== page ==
A witness whose confirmation alone makes you eternal.
No one can stand unshaken in His Presence:
And he who can, verily, He is pure Gold.
Are you a mere particle of dust?
Tighten the knot of your ego;
And hold fast to your tiny being!
How glorious to burnish one's ego
And to test its lustre in the presence of the Sun
Re-chisel, then, your anceient frame;
And build up a new being
Such being is real being
Or else your ego is a mere ring of smoke!
His first book Ulum ul Iqtisad/The knowledge of Economics was written in Urdu in 1903. His first poetic work Asrar-i Khudi (1915) was followed by Rumuz-i- Bekhudi (1917) Payam-e- Mashriq appeared in 1923, Zabur-i Ajam in 1927, Javid Nama in 1932. Pas cheh bayed kard ai Aqwam-1 Sharq in 1936, and Armughan-1 Hijaz in 1938.. All these books were in Persian. The last one published posthumously is mainly in Persian; only a small portion comprises Urdu poems and ghazals.
His first book of poetry in Urdu, Bang-i- Dara (1924) was followed by Bal-i Jibril in 1935 and Zarb-i Kalim in 1936.
Bang-i Dara consists of selected poems belonging to the three preliminary phases of Iqbal's poetic career. Bal-i Jibril is the peak of Iqbal's Urdu poetry. It consists of ghazals, poems, quatrains, epigrams and displays threw vision and intellect necessary to foster sincerity and firm belief in the heart of the Muslim ummah and turn its members into true believers. Zarb-i kalim was described by the poet himself as a declaration of war against the then era.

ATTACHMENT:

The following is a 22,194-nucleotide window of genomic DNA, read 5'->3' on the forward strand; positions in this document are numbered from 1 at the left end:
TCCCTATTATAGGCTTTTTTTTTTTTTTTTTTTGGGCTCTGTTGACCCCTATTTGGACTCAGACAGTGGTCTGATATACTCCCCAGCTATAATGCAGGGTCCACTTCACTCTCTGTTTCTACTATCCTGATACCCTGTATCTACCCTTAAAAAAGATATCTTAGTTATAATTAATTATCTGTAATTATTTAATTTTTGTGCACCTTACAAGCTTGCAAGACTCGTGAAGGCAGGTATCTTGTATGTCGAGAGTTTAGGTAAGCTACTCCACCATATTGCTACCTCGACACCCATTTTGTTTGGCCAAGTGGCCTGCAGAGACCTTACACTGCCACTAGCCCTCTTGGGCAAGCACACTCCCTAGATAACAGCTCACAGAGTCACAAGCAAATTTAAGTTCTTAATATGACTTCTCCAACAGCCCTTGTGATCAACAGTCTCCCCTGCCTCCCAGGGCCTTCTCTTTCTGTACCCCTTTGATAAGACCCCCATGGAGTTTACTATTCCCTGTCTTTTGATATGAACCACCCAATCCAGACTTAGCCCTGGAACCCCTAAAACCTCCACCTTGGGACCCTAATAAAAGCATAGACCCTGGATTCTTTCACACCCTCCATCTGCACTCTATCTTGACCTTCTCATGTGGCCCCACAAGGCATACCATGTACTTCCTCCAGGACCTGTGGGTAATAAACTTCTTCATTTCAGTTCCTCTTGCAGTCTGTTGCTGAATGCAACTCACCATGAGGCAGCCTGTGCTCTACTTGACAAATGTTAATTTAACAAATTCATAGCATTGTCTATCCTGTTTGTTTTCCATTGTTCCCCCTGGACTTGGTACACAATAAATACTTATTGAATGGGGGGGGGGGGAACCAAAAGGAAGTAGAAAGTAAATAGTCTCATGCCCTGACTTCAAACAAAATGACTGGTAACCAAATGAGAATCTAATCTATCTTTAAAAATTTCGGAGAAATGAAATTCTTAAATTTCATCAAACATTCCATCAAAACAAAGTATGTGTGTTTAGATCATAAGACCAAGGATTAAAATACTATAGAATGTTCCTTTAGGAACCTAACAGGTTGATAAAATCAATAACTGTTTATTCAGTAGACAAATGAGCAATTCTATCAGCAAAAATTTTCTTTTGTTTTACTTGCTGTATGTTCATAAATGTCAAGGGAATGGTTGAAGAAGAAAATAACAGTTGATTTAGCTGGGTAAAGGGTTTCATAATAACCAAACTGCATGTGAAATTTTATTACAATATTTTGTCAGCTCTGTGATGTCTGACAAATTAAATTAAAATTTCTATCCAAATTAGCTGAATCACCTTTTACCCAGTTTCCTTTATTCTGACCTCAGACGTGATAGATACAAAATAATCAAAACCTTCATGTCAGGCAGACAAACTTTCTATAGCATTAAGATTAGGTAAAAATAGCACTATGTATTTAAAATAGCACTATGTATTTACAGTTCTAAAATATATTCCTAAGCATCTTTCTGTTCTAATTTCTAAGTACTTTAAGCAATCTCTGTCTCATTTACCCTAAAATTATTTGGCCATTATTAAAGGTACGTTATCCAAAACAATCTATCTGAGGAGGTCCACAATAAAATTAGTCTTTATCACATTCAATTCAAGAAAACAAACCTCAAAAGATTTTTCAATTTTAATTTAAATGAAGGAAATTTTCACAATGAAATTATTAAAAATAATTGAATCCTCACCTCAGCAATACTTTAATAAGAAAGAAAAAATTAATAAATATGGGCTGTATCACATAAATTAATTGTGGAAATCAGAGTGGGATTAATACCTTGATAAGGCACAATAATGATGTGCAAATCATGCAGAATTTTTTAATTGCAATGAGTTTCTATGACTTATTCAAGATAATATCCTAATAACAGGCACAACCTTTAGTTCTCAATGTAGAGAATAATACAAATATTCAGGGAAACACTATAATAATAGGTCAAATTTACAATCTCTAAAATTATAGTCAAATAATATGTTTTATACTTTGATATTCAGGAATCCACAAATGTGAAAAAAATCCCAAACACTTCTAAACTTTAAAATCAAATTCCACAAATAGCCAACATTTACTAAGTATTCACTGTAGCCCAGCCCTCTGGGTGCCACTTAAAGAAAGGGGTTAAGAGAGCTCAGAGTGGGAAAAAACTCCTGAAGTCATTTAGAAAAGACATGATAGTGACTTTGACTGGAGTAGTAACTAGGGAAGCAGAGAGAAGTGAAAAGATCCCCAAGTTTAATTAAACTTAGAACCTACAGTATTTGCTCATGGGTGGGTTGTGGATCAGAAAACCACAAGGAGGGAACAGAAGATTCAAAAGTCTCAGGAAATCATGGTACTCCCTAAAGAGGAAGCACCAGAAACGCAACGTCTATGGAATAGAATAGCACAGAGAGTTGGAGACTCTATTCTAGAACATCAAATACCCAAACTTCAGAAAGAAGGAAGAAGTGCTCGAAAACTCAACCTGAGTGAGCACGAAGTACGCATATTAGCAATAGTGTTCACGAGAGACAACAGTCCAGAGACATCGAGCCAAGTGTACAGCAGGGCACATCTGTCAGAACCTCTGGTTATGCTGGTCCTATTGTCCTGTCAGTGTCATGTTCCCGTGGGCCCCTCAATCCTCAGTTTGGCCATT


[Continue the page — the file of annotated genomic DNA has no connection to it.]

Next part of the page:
Iqbal wrote two books in English. The first is"The Development of Metaphysics in Persia." Sufism is discussed here. The next book is "The Reconstruction of Religious Thought in Islam", is the collection of his six lectures which he delivered at Madras Hyderabad and tligarh. These were first published from Lahore in 1930 and then by Oxford University press in 1934. Some of the main subjects are "knowledge of Religious Experience," The conception of Good and the Meaning of Prayer", "The Human Ego," "Predestination and Free Will," "The spirit of Muslim culture," and "The principle of Movement is Islam (Ijtihad).
(The author of this article is a poet, translator, researcher and columnist )